En este módulo, demostraremos los pasos para construir un modelo de regresión, examinar su significado estadístico, diagnóstico residual y los valores de coeficiente.

**Guion de Video**

**Scene 1:**

Hello and welcome to our first session in regression analysis tutorial series. In this video we will show you how to use the NumXL program to construct a regression model.

We will use a sample data set gathered from 20 different sales persons: weekly sales (dependent variable) while two explanatory variables are intelligence (IQ) and extroversion. Note how we organize our input data; values of each variable are placed in a separate columns, and each observation (or salesman) is represented by a separate row.

Let's begin.

Select an empty cell in your worksheet where you wish the output to be generated, then click on the regression icon in the NumXL tab (or toolbar).

**Scene 2:**

The Regression Wizard pops up. By default, the output cells range is set to the current selected cell in your worksheet. Select the cells range for the response/dependent variable values (i.e. weekly sales) then select the cells range for the explanatory (independent) variables values. Note the cells range can include (optional) the column heading (Label), which would be used in the output tables. Leave the "Variable Mask" field blank for now. We will revisit this field in other videos. Finally, once we select the X and Y cells range, the "options", "Forecast" and "Missing Values" tabs will become available.

**Scene 3:**

Initially, the options tab is set to the following values: First, the regression intercept/constant is left blank. This indicates that the regression intercept will be estimated by the regression. If you want to set the regression to a fixed value, enter it here.

The significance level (aka. alpha) is set to 5%.

In the output section, the most common regression analysis is selected. Lastly let's leave it unchecked. We will discuss this functionality in a later video. Now, click on the "Missing Values" tab.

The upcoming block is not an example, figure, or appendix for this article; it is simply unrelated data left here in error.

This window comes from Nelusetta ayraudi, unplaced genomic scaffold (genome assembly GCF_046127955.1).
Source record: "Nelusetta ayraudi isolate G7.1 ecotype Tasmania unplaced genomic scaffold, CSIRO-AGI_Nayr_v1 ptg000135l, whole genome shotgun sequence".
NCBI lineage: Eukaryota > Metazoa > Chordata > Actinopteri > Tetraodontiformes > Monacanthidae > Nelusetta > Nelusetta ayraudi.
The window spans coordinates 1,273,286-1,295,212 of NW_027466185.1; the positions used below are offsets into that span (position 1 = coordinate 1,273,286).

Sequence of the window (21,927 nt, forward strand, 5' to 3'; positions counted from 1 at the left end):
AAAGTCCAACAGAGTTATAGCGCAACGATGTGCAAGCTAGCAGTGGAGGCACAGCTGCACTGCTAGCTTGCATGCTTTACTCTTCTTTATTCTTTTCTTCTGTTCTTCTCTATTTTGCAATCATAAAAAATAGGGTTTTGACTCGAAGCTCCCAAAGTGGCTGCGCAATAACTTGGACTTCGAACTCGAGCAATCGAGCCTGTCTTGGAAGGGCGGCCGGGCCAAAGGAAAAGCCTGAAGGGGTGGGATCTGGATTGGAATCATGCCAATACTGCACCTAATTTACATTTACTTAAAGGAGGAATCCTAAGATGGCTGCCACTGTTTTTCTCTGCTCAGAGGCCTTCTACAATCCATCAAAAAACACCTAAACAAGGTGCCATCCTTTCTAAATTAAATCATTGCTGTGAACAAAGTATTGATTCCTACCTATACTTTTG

**Scene 4:**

In this tab, you can select the approach to handle missing values in the data set (X and Y). By default, any missing value found in X or in Y in any observation would be excluded from the analysis. This treatment is a good approach for our analysis, so let's leave it unchanged. Now, click OK to generate the output tables.

**Scene 5:**

Let's now examine the different output tables more closely.

In the regression statistics table, a number of summary statistics for the goodness-of-fit of the regression model is displayed. In our example, the adjusted R square is 28%. Before we can seriously consider the regression model, we must answer the following question: "Is the regression model statistically significant or a statistical data anomaly?" The analysis of variance (ANOVA) table answers this question.

In the first row of the table (i.e. "Regression"), we compute the test-score (F-Stat) and P-Value, then compare them against the significance level (alpha). In our case, the regression model is statistically valid, and it does explain some of the variation in values of the dependent variable (weekly sales).

The remaining calculations in the table are simply to help us to get to this point. In our example, the regression is proved to be significant. Once we confirm that the regression model explains some of the variation in the values of the response variable (weekly sales), we can examine the residuals to make sure that the underlying model's assumptions are met.

Using the standardized residuals, we perform a series of statistical tests for the mean, variance, skew, excess kurtosis and the normality assumption. In this example, the standardized residuals passed all our test. Once we establish that the regression model is significant, we can look closer at the regression coefficients.

Each coefficient (including the intercept) is shown on a separate row, and we compute the following statistics: Mean Value, Standard error, Test score (T-stat) for significance test hypothesis, p-value and the upper and lower limit for the confidence interval, and accept/reject decision for the hypothesis. In our example, only the "extroversion" variable is found significant while the intercept and the "Intelligence" were not found significant.

**Scene 6:**

That is it for now, thank you for watching!

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